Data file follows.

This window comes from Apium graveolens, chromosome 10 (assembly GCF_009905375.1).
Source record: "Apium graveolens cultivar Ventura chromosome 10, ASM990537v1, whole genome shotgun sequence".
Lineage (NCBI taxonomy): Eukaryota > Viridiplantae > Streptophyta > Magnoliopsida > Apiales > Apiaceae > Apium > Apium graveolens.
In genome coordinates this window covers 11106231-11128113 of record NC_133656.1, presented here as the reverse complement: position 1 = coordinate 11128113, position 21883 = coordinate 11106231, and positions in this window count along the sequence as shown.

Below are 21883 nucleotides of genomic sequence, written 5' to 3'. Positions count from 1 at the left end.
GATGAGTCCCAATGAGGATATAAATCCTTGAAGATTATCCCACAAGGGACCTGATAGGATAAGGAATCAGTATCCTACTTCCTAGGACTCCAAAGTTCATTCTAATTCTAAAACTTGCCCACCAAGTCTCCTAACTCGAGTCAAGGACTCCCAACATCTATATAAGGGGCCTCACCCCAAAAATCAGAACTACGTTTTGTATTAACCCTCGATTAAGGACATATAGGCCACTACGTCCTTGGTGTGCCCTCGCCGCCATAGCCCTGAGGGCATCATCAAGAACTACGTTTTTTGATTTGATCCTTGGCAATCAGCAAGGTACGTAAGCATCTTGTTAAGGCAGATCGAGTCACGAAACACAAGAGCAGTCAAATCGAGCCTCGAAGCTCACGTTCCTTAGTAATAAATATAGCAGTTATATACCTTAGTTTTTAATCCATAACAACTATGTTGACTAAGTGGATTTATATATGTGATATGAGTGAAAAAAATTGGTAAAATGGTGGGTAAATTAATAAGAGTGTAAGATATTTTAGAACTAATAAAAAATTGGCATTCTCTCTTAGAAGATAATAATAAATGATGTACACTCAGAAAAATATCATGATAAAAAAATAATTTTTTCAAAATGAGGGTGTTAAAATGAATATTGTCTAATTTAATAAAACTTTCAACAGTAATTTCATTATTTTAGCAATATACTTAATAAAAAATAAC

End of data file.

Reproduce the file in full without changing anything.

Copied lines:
This window comes from Apium graveolens, chromosome 10 (assembly GCF_009905375.1).
Source record: "Apium graveolens cultivar Ventura chromosome 10, ASM990537v1, whole genome shotgun sequence".
Lineage (NCBI taxonomy): Eukaryota > Viridiplantae > Streptophyta > Magnoliopsida > Apiales > Apiaceae > Apium > Apium graveolens.
In genome coordinates this window covers 11106231-11128113 of record NC_133656.1, presented here as the reverse complement: position 1 = coordinate 11128113, position 21883 = coordinate 11106231, and positions in this window count along the sequence as shown.

Below are 21883 nucleotides of genomic sequence, written 5' to 3'. Positions count from 1 at the left end.
GATGAGTCCCAATGAGGATATAAATCCTTGAAGATTATCCCACAAGGGACCTGATAGGATAAGGAATCAGTATCCTACTTCCTAGGACTCCAAAGTTCATTCTAATTCTAAAACTTGCCCACCAAGTCTCCTAACTCGAGTCAAGGACTCCCAACATCTATATAAGGGGCCTCACCCCAAAAATCAGAACTACGTTTTGTATTAACCCTCGATTAAGGACATATAGGCCACTACGTCCTTGGTGTGCCCTCGCCGCCATAGCCCTGAGGGCATCATCAAGAACTACGTTTTTTGATTTGATCCTTGGCAATCAGCAAGGTACGTAAGCATCTTGTTAAGGCAGATCGAGTCACGAAACACAAGAGCAGTCAAATCGAGCCTCGAAGCTCACGTTCCTTAGTAATAAATATAGCAGTTATATACCTTAGTTTTTAATCCATAACAACTATGTTGACTAAGTGGATTTATATATGTGATATGAGTGAAAAAAATTGGTAAAATGGTGGGTAAATTAATAAGAGTGTAAGATATTTTAGAACTAATAAAAAATTGGCATTCTCTCTTAGAAGATAATAATAAATGATGTACACTCAGAAAAATATCATGATAAAAAAATAATTTTTTCAAAATGAGGGTGTTAAAATGAATATTGTCTAATTTAATAAAACTTTCAACAGTAATTTCATTATTTTAGCAATATACTTAATAAAAAATAAC